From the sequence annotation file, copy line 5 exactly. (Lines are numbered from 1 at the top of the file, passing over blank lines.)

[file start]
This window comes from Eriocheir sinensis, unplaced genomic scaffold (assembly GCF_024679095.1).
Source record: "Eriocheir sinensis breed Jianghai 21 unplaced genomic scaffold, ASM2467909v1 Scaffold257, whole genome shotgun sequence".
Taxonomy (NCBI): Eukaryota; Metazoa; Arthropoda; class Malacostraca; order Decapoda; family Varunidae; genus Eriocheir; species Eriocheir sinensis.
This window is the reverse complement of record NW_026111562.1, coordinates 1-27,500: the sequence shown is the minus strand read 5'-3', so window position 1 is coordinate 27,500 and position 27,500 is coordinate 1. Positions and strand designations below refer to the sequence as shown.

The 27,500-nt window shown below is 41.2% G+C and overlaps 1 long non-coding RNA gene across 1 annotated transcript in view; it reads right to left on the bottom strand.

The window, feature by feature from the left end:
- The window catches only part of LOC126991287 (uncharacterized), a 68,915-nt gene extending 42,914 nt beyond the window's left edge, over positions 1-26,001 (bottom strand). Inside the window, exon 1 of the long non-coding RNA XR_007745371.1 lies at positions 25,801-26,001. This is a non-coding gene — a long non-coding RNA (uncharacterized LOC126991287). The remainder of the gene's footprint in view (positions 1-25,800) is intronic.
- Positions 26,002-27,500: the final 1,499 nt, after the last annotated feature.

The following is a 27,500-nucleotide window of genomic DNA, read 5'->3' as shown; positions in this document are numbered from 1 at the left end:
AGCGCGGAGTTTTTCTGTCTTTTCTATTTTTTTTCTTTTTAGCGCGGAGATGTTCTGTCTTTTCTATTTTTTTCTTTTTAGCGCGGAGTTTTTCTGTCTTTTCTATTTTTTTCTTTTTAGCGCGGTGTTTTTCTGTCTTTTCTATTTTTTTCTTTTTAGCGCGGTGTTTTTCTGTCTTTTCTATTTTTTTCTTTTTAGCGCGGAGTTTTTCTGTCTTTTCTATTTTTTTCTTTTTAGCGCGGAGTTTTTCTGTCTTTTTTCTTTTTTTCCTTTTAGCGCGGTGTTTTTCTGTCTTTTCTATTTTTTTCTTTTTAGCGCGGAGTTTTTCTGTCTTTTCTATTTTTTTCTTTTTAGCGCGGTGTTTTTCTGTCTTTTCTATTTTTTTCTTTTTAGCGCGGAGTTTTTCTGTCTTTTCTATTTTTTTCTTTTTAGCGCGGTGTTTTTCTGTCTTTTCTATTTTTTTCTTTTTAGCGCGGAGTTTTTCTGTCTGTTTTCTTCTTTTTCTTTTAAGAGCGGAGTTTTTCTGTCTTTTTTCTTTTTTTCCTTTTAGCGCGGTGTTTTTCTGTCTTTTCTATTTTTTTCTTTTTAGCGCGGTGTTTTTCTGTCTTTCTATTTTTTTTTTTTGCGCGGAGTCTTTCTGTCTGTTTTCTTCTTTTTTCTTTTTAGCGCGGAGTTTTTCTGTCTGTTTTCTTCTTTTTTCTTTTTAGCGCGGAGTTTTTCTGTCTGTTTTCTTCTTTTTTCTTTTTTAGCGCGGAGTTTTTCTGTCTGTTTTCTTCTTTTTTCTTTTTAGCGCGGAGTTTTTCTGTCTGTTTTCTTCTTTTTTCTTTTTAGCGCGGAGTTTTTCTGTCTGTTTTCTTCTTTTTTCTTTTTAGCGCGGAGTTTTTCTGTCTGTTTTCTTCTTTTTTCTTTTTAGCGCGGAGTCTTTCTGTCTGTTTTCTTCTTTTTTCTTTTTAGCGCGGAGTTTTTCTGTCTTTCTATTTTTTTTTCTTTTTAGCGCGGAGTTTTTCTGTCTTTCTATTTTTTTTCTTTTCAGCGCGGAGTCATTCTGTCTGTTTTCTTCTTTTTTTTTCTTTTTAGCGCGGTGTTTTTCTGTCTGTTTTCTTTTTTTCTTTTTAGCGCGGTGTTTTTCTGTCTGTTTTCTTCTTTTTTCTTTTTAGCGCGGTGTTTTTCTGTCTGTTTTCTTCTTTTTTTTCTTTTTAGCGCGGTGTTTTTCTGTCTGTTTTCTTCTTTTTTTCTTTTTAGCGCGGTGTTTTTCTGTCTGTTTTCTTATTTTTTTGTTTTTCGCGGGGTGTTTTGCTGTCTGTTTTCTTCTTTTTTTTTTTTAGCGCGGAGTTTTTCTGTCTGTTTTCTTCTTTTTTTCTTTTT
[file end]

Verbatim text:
The 27,500-nt window shown below is 41.2% G+C and overlaps 1 long non-coding RNA gene across 1 annotated transcript in view; it reads right to left on the bottom strand.